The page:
Added to this unfortunate situation is the contradiction presented by the absence of reliable information from the ministry of lands, detailing the process and record of resettlement for the 28 years of independence.
Along this came statements made by the minister charged with land reform, who had said something to the effect that resettling poor people would be tantamount to wasting land because they would not contribute substantially to economic prosperity.
The minister in question said this after he had made a statement in parliament that he was perturbed by people talking about ancestral land because their statements were bordering on invoking calls for Bantustans. As if this was not enough to cause consternation, the permanent secretary of the same ministry had made a public statement that he would not release records for resettlement because these would ignite fires for a civil war.
But the straw that broke the camel’s back entered the conference when it became public knowledge that government had leased four farms in one of the strong economic agricultural areas to a Russian mogul, on the eve of the conference.
This leads us to the politics of organisations as Namibia’s political parties position themselves to revamp their operations and potential to stake a better claim of national leadership in the ensuing national and presidential elections due in 2019.
A running dispute has occupied the National Unity Democratic Party (Nudo). It started when the incumbent president and leader of the party in parliament gave notice that he planned to stand down.
The party looked to two of its most qualified candidates to square up for its leadership at its then ensuing national congress. Things did not go according to plan and a dispute flared up that forced the matter to head to court.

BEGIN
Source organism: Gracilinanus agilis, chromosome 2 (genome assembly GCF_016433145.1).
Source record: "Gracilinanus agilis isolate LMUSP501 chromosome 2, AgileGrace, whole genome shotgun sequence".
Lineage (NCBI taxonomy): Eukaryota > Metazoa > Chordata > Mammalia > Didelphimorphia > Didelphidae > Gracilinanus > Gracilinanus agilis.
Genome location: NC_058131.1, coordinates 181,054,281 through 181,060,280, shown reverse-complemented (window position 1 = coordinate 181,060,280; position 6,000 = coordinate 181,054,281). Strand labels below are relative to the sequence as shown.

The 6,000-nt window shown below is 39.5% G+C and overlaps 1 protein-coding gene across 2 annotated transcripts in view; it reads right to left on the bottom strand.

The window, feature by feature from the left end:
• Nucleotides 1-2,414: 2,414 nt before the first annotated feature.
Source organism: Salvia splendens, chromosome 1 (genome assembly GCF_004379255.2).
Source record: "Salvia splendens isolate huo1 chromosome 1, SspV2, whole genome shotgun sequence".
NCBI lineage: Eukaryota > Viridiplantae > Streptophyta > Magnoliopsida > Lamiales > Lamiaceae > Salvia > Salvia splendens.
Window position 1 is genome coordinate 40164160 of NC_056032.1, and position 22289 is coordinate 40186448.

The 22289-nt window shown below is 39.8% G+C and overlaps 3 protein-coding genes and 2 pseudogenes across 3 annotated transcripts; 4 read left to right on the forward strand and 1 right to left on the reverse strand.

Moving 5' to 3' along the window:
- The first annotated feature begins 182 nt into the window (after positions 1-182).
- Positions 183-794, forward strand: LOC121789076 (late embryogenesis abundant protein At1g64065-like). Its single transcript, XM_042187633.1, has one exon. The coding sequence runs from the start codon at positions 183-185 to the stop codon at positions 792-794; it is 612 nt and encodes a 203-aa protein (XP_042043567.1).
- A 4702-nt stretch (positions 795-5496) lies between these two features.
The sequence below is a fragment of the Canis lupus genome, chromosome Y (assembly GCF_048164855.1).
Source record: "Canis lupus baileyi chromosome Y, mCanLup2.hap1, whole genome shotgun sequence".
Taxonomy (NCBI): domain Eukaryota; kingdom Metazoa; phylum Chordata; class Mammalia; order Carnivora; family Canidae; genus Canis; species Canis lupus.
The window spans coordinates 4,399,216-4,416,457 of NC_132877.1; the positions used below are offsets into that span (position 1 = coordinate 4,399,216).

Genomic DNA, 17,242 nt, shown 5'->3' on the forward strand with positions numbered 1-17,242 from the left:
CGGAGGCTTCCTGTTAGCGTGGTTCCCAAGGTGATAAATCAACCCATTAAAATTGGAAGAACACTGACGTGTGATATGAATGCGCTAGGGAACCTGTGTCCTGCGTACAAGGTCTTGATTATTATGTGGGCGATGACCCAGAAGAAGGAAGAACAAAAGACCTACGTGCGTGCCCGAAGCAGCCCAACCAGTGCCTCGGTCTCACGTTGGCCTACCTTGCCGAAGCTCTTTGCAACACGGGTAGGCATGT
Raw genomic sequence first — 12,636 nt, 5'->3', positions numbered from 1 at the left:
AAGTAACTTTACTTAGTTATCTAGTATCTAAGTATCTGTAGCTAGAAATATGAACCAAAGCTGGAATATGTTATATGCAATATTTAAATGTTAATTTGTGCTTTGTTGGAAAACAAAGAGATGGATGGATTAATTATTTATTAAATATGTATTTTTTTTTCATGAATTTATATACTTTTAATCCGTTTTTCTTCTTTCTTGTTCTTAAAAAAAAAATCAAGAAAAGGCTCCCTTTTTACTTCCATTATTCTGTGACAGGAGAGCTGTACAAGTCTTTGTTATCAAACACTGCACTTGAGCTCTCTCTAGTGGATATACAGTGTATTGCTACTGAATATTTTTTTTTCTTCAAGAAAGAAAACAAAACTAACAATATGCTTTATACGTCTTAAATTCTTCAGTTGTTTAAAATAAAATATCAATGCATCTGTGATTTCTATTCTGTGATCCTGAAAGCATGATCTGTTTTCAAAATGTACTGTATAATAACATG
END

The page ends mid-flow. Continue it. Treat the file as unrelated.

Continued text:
As matters stand, the case is scheduled for hearing early next year and this must leave the party’s rank and file concerned, because the limbo may not auger well for Nudo as a whole.
The ruling Swapo Party has its own challenges as it normally happens in the year preceding an election year.
Through the directive from the party’s secretary general, there have been some mini ripples in the reconfigurations of some of the branches and town councils, notably in Okahandja, where the directive from party headquarters must have been to remove the incumbent mayor of the town and to restructure the town’s management committee.
The elective session of the town’s leadership was suspended as chaos entered the floor of the proceedings when some members of the community descended onto the floor of the town’s legislative body, officiated by the town’s magistrate and derailed the proceedings.
As one listens from around the country where the political arena is abuzz with preparatory activities, one gets the impression that what has transpired so far in the political complexion of things is only a tip of the iceberg. Only time will tell.
New Era Reporter
2018-12-12 10:00:50 | 1 years ago